Citation Nr: 18139642
Decision Date: 09/28/18	Archive Date: 09/28/18

DOCKET NO. 16-15 700A
DATE:	September 28, 2018
REMANDED
Entitlement to service connection for obstructive sleep apnea, to include as secondary to service-connected asthma is remanded.
REASONS FOR REMAND
The Veteran served on active duty from August 2000 to August 2004. 
This matter comes before the Board of Veterans’ Appeals (Board) on appeal from a June 2012 rating decision of the Department of Veterans Affairs (VA) Regional Office (RO) in Cleveland, Ohio.
In August 2017, the Veteran testified during a Board hearing before the undersigned Veterans Law Judge via videoconference. A transcript is included in the claims file.
Entitlement to service connection for obstructive sleep apnea, to include as secondary to service-connected asthma is remanded.
The Veteran was afforded a VA examination to determine the nature and etiology of his obstructive sleep apnea in September 2011. The examiner opined that the Veteran’s obstructive sleep apnea was less likely as not caused by or the result of his service-connected asthma. However, the examiner did not opine as to whether the Veteran’s obstructive sleep apnea was directly related to his active service or whether his obstructive sleep apnea was aggravated by his service-connected asthma. During the August 2017 Board Hearing, the Veteran testified that he experienced symptoms of daily fatigue, headaches, and what he interpreted as nighttime asthma attacks in service. A November 2003 service treatment record reflects that he reported nightly paroxysmal nocturnal dyspnea. Further, the September 2011 VA examiner indicated that “the exact interaction between asthma and sleep apnea is unclear, although it seems that the two conditions can aggravate each other.”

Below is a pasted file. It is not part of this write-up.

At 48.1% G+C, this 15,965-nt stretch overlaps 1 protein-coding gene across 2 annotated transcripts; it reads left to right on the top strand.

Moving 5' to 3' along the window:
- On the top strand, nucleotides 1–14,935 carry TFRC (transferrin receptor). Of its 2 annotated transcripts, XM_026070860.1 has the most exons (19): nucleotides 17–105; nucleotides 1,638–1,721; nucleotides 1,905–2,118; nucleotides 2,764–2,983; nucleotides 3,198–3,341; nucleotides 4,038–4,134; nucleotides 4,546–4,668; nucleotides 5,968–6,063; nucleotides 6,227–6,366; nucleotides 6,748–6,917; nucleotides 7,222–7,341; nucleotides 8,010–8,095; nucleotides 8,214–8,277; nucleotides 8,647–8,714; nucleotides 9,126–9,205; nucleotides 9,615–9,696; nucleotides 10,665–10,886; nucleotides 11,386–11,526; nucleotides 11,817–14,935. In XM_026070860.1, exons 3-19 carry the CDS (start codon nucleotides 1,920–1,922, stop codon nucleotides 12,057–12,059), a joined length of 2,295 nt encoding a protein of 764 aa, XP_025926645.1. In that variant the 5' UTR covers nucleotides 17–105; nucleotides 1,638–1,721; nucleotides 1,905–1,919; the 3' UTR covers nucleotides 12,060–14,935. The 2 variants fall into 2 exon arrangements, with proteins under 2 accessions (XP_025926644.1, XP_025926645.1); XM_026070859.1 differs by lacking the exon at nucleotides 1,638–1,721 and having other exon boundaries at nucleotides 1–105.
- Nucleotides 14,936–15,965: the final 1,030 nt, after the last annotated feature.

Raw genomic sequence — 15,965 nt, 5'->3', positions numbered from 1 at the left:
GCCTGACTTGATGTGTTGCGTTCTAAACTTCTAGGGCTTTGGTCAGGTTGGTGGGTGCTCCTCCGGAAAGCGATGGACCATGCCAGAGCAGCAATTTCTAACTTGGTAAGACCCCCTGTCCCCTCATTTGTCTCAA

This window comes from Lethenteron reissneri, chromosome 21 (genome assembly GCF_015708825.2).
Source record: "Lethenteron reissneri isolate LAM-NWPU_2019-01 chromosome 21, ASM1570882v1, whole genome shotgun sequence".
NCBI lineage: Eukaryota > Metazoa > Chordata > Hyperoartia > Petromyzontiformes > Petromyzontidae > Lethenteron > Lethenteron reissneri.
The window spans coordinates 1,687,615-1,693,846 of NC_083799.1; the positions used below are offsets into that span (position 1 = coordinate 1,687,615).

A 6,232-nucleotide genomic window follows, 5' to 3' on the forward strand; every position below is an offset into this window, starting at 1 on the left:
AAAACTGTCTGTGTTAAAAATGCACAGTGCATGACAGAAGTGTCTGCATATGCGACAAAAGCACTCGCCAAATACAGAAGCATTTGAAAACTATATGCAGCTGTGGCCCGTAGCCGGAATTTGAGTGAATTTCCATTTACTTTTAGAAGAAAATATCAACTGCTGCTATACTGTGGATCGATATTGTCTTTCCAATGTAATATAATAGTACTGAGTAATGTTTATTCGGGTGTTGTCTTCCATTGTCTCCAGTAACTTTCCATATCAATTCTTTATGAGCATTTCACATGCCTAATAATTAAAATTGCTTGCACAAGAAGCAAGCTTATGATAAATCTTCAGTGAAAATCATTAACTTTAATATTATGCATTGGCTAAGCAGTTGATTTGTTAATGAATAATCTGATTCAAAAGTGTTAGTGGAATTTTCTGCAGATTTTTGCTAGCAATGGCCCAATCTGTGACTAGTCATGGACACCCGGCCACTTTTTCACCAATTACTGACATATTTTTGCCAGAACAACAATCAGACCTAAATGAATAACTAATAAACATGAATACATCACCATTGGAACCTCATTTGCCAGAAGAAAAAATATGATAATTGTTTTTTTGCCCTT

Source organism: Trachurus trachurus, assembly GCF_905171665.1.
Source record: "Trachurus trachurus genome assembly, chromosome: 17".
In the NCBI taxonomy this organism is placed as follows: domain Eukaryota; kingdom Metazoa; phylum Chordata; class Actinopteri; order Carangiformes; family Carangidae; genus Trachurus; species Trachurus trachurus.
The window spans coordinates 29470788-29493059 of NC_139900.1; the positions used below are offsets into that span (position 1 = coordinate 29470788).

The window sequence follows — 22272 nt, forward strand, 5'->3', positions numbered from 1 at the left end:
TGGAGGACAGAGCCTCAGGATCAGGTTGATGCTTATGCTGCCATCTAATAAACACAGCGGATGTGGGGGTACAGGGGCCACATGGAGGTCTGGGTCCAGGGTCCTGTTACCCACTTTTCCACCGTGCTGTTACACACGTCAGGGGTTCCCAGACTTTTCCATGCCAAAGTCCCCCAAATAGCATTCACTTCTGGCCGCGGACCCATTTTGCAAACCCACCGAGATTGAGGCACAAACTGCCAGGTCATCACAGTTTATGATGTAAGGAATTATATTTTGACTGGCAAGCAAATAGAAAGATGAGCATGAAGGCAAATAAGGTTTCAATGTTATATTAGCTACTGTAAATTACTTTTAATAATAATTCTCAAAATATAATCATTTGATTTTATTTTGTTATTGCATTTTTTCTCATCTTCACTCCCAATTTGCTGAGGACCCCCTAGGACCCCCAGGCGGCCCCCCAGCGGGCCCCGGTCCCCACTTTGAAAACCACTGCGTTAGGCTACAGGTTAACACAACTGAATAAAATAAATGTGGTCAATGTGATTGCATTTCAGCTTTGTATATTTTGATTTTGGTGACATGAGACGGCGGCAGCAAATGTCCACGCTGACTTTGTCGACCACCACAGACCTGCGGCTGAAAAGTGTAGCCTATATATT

Accordingly, a remand is necessary for an addendum opinion to clarify the etiology of the Veteran’s obstructive sleep apnea. 
The matter is REMANDED for the following action:
1. Ask the Veteran to identify any private or VA treatment records that are not associated with the claims file pertaining to the Veteran’s obstructive sleep apnea. Attempt to obtain any identified records.
2. Obtain an addendum medical opinion from an appropriate medical provider to determine the nature, onset, and etiology of the Veteran’s obstructive sleep apnea.
(a.) Whether it is at least as likely as not that the Veteran’s obstructive sleep apnea had its onset in service or is otherwise etiologically related to service.
(b.) If the answer to the above is in the negative, provide an opinion on whether it is at least as likely as not that the Veteran’s obstructive sleep apnea was caused OR aggravated by his service-connected asthma. 
The examiner should provide a complete rationale for the opinion (for both causation AND aggravation), whether favorable or unfavorable, and cite to specific evidence of the record, as necessary.
In rendering these opinions, the evaluator should consider the Veteran’s contention that he had symptoms of sleep apnea in service, as well as the April 2016 letter from Dr. Reichert noting that “having asthma greatly increases the likelihood of concomitant sleep apnea.” The evaluator should also review the April 2003 service treatment record noting the Veteran reported still feeling tired after sleeping, and the November 2003 service treatment record noting nightly paroxysmal nocturnal dyspnea.

 
Cynthia M. Bruce
Veterans Law Judge
Board of Veterans’ Appeals
ATTORNEY FOR THE BOARD	E. Duthely, Associate Counsel

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